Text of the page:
As we begin focusing on the Eagles, there's a common theme that keeps popping up when the talk turns to the Eagles: their big-play offense.
Apparently, the Eagles have one, and apparently, the Cowboys don't.
But we wouldn't be doing our due diligence if we didn't take a tiny little peek at the numbers before sounding off about how how no defense can stop a given offense. It's undisputed that big plays, gains of 20 yards or more, can lead to game-changing moments: In a league where a handful of plays make a difference each week, where a few inches can decide victory or defeat, the ability to create - and prevent - big plays can be a real difference maker.
After the break, we look at big plays across the league, and find a welcome surprise for Cowboys fans.
For this analysis, I've defined big plays as any play of 20 yards or more. Of course there are other big plays like turnovers, defensive scores, long kick- and punt returns or even missed field goals and many more, but for now, I'll stick with the 20-yard play.
Leading the league in big plays, much to my surprise, are the Panthers with 41 and the Raiders with 37. Of course, both those teams, as well as the third-ranked Texans (35), have played seven games. The Eagles and Patriots, who've both only played six games are tied for third with 35 big plays. So despite their 2-4 record, the Eagles lead the league in big plays per game on offense.
And the Cowboys, playing with a beat-up quarterback and gimpy receivers against the toughest starting schedule of any team? They rank right behind the Eagles and the Tom Brady-led Patriots with 34 big plays in six games.
Be honest. Did you expect that? The Cowboys were mocked for being unable to break a long run in the first couple of games, and everybody knows that Romo simply cannot throw the deep ball. But right up there with the Eagles and the Patriots? Holy Mackerel, Batman!
But wait, there's more. The Cowboys have also done a pretty good job defensively this year at preventing big plays. The Cowboys have allowed only 19 plays of 20 yards or more so far this year, tied for the fifth-lowest total. That's a nice number for a defense that was consistently ranked at the bottom of the league last year. You'll find the full numbers for all NFL teams at the bottom of this post.
In Monday's press conference, Garrett explained just how important it is to prevent big plays going against the Philly offense:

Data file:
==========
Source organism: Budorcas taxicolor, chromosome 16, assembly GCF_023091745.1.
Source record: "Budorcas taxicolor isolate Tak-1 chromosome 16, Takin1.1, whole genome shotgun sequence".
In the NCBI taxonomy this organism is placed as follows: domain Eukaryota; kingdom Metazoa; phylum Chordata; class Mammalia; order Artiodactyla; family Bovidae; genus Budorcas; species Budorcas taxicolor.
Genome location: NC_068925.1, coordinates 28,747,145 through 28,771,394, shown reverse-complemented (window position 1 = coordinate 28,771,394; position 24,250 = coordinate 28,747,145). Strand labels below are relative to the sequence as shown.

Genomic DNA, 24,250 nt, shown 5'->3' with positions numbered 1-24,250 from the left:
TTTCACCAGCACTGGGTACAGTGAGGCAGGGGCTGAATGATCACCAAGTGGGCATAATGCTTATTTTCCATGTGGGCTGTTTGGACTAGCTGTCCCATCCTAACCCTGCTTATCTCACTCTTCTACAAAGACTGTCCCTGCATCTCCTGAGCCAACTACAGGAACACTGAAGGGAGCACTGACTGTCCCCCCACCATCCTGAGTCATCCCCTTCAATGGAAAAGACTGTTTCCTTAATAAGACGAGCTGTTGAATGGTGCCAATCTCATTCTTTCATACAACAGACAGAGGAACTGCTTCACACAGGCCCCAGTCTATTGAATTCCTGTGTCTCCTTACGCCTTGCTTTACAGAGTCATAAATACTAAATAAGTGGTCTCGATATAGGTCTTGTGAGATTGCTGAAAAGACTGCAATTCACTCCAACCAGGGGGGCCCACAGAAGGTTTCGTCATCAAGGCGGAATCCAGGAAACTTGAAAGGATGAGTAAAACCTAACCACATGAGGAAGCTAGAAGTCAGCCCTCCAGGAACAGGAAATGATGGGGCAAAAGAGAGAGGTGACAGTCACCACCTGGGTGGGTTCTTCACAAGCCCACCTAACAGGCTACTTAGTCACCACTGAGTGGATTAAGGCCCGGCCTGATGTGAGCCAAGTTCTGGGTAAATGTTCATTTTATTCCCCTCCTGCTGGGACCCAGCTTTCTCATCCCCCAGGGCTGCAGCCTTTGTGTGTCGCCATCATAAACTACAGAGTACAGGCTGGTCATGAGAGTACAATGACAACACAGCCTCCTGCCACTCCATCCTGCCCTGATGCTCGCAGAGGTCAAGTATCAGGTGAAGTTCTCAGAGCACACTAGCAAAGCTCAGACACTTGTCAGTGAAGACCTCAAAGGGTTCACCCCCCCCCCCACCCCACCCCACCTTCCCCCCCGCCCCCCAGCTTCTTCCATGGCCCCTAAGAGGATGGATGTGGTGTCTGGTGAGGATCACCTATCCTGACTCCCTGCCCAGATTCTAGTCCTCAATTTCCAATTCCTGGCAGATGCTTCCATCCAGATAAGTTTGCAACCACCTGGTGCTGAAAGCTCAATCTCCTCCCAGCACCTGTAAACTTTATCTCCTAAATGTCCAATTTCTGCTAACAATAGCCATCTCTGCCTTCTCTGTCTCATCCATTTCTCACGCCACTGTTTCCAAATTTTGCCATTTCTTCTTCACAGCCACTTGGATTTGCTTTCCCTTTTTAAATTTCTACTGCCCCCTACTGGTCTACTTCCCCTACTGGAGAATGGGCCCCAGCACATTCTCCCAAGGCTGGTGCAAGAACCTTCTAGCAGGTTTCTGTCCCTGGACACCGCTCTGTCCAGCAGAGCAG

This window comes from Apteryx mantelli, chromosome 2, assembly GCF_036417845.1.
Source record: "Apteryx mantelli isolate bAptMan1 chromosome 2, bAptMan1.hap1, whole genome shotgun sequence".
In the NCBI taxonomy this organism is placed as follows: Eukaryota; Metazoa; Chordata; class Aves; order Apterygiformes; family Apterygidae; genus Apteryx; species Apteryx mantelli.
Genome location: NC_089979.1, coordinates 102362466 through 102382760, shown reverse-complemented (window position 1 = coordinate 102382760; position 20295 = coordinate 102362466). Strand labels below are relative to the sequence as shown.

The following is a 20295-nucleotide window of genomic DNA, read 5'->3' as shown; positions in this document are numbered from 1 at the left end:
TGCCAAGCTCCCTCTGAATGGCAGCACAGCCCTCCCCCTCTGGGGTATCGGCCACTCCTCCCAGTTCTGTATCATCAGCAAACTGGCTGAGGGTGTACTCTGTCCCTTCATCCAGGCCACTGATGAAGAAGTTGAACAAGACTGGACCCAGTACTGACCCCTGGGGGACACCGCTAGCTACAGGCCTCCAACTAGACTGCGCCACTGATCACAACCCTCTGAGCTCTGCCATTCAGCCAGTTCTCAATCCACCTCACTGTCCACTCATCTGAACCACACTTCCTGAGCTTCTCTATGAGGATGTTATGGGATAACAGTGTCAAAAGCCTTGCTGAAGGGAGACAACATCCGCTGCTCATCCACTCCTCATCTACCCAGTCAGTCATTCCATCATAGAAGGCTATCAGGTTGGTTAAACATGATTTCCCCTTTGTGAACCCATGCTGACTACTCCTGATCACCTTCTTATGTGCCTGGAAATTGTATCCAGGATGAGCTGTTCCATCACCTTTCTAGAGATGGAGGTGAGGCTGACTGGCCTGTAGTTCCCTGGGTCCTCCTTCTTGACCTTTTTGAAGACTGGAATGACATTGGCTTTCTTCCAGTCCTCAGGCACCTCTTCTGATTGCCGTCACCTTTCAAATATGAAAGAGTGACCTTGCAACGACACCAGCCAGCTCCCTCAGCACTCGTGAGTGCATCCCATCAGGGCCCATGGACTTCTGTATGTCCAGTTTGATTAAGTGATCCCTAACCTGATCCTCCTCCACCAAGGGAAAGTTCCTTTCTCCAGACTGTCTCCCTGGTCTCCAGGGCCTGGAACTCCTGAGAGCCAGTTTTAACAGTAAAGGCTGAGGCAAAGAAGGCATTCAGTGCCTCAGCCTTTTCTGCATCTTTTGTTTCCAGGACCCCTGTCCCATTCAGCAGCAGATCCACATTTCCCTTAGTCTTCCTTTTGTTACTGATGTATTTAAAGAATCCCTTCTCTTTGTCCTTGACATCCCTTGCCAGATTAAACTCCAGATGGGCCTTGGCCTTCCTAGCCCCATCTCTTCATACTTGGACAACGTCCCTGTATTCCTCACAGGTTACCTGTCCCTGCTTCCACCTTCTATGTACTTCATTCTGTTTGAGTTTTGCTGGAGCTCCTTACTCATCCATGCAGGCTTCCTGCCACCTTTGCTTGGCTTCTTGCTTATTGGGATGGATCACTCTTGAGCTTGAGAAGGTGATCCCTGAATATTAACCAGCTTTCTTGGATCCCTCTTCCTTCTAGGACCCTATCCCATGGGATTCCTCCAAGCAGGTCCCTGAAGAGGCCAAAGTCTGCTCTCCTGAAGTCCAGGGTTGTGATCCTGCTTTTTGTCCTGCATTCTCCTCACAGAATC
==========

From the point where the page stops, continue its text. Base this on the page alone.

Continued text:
It’s a really important thing. There’s an age-old thing in defensive football where you say:
"Boy, we held that guy to 28 yards – if he didn’t have that 98-yard run and that 47-yard run. Boy, we really kept those guys under wraps – if they didn’t have that 77-yard post and that 68-yard bomb."
Big plays are a part of the game. One of the big things that you have to do on defense is prevent big plays, and our defense has done an outstanding job of that, both defending the run and defending the pass.
The challenge this week is a big one, because when you talk about the Eagles, they have a ton of playmakers. Starting with the quarterback, the receivers, the runners, they’ve got them all over their football team.
So it’s really important we play good, sound , fundamental defense throughout the game, and then we don’t have those handful of plays that can sometimes get you beat. Hopefully we can continue that trend.
But perhaps even more important than the ability to create and prevent big plays is the ability to do it at the same time. The Cowboys have a 'Big Play Differential' (offensive big plays minus defensive big plays) of 15, better than any other team in the league.
Offensively, the Cowboys and Eagles have shown the same big play ability so far this year. Defensively, the Cowboys have the edge. Let's hope it's enough of an edge for Sunday.
Big Plays of 20 yards or more through week 7, 2011 (click column header to sort)
|Team||Games played||Offensive Big Plays||Defensive Big Plays||Big Play Differential